Band of Horses is back and its music is sexier than ever.
The members’ beards are luscious and their button-down shirts are
oh-so-tantalizing, but it’s BoH’s awesome new(ish) sound that will truly
make you squirm.
I’ve sprained my neck.* I’m taking Vicodin and Thursday night is the first night of MidPoint Music Festival. When my editor told me my review should be first-person and to “think, Fear and Loathing in Las Vegas,” I snorted at just how closely it might come given my current intake of prescription drugs. No longer stoked for the experience but real...
There’s a very thin line between knowing
what you want and being thankful for what you have. A few inches to one
side could see you constantly unhappy with what you earn. An inch on the
other side and you’re bound to never earn anything new. Cincinnati’s on-the-rise Indie Folk duo
Young Heirlooms walk that line. They’re overwhelmingly thankful for the
support from Cincinnati and respect from their fans. Their gratefulness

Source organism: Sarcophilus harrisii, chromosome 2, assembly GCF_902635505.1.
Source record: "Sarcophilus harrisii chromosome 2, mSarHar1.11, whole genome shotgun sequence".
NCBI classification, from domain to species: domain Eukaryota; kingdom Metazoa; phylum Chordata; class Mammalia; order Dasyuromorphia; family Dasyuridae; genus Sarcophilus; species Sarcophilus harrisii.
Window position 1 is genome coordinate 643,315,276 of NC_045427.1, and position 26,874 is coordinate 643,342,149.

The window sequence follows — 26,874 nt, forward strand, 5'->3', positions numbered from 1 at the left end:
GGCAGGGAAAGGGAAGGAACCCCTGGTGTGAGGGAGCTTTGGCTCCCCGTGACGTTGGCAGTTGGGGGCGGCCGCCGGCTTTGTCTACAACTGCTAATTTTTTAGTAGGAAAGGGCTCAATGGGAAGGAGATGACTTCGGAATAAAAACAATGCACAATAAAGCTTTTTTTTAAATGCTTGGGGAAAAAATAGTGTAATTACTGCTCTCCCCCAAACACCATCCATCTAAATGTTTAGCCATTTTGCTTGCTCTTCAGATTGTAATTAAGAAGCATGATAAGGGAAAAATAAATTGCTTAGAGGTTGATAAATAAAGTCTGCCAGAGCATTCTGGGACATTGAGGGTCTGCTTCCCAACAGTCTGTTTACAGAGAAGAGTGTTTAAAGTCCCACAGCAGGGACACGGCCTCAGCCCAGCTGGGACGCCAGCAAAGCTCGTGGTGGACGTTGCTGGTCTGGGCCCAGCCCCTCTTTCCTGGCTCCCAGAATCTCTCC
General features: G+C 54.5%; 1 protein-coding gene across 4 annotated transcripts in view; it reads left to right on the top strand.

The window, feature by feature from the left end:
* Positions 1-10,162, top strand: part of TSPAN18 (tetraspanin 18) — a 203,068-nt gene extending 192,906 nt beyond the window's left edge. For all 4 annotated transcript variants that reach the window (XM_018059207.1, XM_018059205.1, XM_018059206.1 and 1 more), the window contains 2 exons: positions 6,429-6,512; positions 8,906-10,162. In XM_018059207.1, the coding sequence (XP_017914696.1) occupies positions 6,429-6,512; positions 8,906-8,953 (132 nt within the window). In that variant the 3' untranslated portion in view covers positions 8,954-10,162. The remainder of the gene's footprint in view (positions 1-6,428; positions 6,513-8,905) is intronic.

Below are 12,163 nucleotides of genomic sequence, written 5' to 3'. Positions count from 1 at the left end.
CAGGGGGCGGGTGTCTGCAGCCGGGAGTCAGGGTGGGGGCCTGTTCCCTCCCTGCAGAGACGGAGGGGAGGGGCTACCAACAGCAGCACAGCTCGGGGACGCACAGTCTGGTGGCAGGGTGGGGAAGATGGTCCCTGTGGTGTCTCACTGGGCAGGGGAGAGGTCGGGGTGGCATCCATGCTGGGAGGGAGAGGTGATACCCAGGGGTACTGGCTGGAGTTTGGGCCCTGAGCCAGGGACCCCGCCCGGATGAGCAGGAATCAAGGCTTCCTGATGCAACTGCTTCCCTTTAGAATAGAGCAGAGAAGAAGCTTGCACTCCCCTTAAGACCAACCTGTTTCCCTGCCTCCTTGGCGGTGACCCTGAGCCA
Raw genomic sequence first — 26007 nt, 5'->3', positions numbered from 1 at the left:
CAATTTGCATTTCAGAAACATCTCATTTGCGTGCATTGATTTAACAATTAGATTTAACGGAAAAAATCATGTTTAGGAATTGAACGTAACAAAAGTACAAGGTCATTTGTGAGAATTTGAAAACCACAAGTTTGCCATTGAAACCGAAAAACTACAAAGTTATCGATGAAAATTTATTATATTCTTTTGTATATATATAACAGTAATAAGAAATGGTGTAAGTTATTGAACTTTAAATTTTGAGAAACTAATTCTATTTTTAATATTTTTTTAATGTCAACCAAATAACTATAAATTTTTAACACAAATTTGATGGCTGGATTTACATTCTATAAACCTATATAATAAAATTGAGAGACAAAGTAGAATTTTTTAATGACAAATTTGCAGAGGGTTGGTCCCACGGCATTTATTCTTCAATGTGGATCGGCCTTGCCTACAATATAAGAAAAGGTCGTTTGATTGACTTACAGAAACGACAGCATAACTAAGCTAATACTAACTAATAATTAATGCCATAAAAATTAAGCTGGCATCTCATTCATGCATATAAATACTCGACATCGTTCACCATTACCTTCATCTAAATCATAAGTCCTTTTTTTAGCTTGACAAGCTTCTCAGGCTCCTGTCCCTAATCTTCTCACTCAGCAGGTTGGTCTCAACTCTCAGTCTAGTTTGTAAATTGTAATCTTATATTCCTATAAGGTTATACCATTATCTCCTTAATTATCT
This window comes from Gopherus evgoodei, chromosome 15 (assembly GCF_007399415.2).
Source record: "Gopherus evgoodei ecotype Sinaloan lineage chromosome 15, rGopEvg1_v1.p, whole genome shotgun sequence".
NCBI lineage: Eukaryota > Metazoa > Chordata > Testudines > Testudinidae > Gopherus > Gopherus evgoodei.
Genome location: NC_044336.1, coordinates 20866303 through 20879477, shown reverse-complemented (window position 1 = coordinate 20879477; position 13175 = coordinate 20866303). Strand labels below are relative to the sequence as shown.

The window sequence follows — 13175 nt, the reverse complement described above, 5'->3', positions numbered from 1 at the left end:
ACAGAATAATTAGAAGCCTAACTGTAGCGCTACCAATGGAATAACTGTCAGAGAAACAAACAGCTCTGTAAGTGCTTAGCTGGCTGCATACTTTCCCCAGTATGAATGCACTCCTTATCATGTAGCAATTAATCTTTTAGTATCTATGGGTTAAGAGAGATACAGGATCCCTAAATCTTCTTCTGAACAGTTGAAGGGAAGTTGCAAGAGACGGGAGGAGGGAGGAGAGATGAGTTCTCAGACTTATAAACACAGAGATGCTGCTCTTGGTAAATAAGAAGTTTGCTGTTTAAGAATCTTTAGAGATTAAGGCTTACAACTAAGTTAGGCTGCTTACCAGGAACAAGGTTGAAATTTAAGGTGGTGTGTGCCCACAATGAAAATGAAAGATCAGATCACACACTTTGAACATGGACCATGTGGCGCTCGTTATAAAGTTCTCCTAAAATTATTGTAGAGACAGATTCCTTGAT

is conveyed nearly constantly, onstage and off. But, just under the surface, they’re itching for more.
You know who there aren’t enough of in America? Guys like Paul Thorn. Thorn plays a loud version of Americana, a bluesy, Southern Rock. His
lyrics often illustrate stories about rough lives, hard times and rowdy
women, making him a sort of funkier Johnny Cash.
Once upon a time in a loft in Williamsburg, Brooklyn,
Emily Haines and James Shaw made New Wave music together. They performed
around New York City calling themselves Metric and trying to scrape up
enough money to pay rent and buy food.
You know what I like? Pop music. Some of you may be judging me right now and, for that, I’m judging you in return. There is absolutely no legitimate reason to dislike Pop.
Of course, I get it. Most Pop music isn’t the well-written, deeper-than-the-ocean type stuff, but rather easy to understand and anchored by a catchy hook. There’s nothing wrong with that, though. Music isn’t...